Composite Number

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composite number

[kəm′päz·ət ′nəm·bər]
(mathematics)
Any positive integer which is not prime. Also known as composite quantity.

Composite Number

 

a natural number that is not prime. In other words, a composite number is a natural number that has divisors other than 1 and itself. For example, 4, 18, and 105 are composite numbers. Every composite number can be uniquely represented as a product of prime factors. (SeeDIVISIBILITY.)

References in periodicals archive ?
For example, 6 is a composite number because it has more than two factors: 1, 2, 3, and 6.
Multiplying two of these large primes together gives a composite number that is difficult to determine its factors if you did not do the original multiplication.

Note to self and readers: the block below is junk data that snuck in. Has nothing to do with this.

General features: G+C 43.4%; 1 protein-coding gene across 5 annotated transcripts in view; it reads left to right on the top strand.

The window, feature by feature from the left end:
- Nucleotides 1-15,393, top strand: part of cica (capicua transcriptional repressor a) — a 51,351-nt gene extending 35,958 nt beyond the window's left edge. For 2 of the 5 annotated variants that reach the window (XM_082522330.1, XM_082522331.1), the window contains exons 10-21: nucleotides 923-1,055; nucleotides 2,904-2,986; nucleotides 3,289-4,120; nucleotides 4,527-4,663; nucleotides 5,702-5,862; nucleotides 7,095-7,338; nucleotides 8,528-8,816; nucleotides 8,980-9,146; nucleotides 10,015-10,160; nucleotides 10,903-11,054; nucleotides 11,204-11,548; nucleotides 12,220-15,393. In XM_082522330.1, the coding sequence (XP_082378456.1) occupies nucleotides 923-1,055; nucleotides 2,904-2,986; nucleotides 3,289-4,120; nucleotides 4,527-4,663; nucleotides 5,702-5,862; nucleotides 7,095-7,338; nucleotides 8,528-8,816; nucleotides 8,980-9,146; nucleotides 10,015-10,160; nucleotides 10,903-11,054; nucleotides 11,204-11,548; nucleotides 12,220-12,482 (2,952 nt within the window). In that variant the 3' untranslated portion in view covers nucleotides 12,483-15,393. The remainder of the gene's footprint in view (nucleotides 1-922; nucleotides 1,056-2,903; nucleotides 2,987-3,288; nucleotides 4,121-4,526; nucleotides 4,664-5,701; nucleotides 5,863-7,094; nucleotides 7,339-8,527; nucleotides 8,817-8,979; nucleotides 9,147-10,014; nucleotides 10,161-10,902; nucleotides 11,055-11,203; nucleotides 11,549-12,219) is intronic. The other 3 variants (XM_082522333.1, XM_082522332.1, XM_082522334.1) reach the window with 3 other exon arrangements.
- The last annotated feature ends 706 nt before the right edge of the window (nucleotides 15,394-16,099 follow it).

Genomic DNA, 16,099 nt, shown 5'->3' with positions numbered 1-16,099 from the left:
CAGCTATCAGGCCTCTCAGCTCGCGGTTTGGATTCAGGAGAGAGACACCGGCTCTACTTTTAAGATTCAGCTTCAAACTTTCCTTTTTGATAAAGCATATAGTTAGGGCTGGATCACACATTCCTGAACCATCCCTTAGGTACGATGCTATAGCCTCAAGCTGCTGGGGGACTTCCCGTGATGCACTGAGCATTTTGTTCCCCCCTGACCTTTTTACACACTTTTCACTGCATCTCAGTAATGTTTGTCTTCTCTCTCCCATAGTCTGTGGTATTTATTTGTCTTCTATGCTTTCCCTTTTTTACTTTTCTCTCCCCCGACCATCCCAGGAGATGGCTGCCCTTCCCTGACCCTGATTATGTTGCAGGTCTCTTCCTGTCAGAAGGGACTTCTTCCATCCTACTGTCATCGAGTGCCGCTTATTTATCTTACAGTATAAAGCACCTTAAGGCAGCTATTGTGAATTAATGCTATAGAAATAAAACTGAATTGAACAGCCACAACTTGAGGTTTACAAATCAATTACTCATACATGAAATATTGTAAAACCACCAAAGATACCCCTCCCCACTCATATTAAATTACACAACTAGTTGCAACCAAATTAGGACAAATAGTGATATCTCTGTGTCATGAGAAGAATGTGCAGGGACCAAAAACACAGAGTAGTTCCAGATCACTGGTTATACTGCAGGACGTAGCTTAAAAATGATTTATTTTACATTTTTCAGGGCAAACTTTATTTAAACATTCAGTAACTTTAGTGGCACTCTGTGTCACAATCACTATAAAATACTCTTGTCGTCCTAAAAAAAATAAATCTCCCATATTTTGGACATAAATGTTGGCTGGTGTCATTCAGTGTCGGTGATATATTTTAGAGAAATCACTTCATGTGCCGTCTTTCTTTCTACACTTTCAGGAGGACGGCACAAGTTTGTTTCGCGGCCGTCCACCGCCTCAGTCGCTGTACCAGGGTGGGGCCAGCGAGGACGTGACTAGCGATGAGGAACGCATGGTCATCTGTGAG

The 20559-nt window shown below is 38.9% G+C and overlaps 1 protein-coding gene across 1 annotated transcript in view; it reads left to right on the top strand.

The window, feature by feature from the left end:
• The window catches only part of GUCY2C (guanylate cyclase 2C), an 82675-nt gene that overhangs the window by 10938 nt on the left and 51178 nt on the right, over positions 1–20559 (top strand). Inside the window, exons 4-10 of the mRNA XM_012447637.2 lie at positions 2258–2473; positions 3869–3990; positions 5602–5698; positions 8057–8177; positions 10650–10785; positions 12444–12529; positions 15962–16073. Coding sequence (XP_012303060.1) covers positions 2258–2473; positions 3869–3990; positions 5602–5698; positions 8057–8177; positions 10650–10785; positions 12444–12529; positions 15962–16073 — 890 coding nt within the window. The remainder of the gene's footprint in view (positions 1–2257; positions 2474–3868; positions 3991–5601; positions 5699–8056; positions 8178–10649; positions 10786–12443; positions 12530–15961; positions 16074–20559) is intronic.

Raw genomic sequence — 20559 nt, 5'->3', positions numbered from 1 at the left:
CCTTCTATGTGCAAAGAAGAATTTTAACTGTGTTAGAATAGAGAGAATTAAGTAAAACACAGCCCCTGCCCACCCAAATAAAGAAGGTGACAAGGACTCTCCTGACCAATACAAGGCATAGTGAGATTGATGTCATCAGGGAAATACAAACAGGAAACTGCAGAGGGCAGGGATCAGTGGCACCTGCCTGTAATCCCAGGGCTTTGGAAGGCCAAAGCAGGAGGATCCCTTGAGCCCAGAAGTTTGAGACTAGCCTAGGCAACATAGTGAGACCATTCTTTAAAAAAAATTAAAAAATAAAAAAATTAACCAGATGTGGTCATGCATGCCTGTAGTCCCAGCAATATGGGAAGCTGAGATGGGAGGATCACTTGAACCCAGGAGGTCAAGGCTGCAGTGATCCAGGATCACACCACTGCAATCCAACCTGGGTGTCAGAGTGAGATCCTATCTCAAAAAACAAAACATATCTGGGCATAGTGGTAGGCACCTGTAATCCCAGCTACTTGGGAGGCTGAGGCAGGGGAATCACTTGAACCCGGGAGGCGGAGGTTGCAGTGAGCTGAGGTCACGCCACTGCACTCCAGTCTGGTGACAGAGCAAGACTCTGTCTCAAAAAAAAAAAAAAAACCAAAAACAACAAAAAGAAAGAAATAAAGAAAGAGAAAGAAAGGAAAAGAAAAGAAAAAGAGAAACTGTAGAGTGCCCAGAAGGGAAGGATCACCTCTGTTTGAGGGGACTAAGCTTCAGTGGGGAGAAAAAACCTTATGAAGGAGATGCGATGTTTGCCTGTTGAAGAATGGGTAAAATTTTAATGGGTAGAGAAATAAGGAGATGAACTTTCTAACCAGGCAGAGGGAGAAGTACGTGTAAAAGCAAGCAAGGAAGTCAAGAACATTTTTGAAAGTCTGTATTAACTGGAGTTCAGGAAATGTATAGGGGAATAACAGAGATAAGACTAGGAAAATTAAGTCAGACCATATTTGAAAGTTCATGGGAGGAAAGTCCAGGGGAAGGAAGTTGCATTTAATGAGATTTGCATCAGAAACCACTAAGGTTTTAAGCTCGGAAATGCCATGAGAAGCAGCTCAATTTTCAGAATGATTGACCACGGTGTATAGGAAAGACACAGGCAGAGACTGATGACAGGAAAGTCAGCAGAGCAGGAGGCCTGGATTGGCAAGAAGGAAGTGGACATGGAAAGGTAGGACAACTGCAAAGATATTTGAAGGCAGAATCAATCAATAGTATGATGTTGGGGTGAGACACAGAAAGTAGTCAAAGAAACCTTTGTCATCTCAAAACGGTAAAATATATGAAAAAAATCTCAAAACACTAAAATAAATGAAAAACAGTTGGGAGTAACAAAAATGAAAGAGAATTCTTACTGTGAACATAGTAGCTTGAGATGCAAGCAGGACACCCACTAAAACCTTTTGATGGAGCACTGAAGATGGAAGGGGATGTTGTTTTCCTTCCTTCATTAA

1000 is a stretch of 999 consecutive composite numbers.
Over the last few years, the quadratic sieve has been the favored technique for cracking large composite numbers (SN: 5/7/94, p.
Certain numbers display a similar slipperiness, eluding the ingenious snares set by mathematicians bent on distinguishing prime numbers from composite numbers as quickly and efficiently as possible.
Two computer scientists have reached an important milestone on the road toward factoring ever-larger composite numbers.
For example, they form the basis for a powerful method of factoring composite numbers (SN: 3/9/85, p.
First, there was the "Georgia Cracker," a custom-built machine for finding the prime factors of large composite numbers (SN: 3/30/85, p.
For factoring such composite numbers, Lenstra's algorithm appears to be no netter than the "quadratic sieve" method, invented by Carl Pomerance of the University of Georgia in Athens and currently the fastest general-purpose factoring method.

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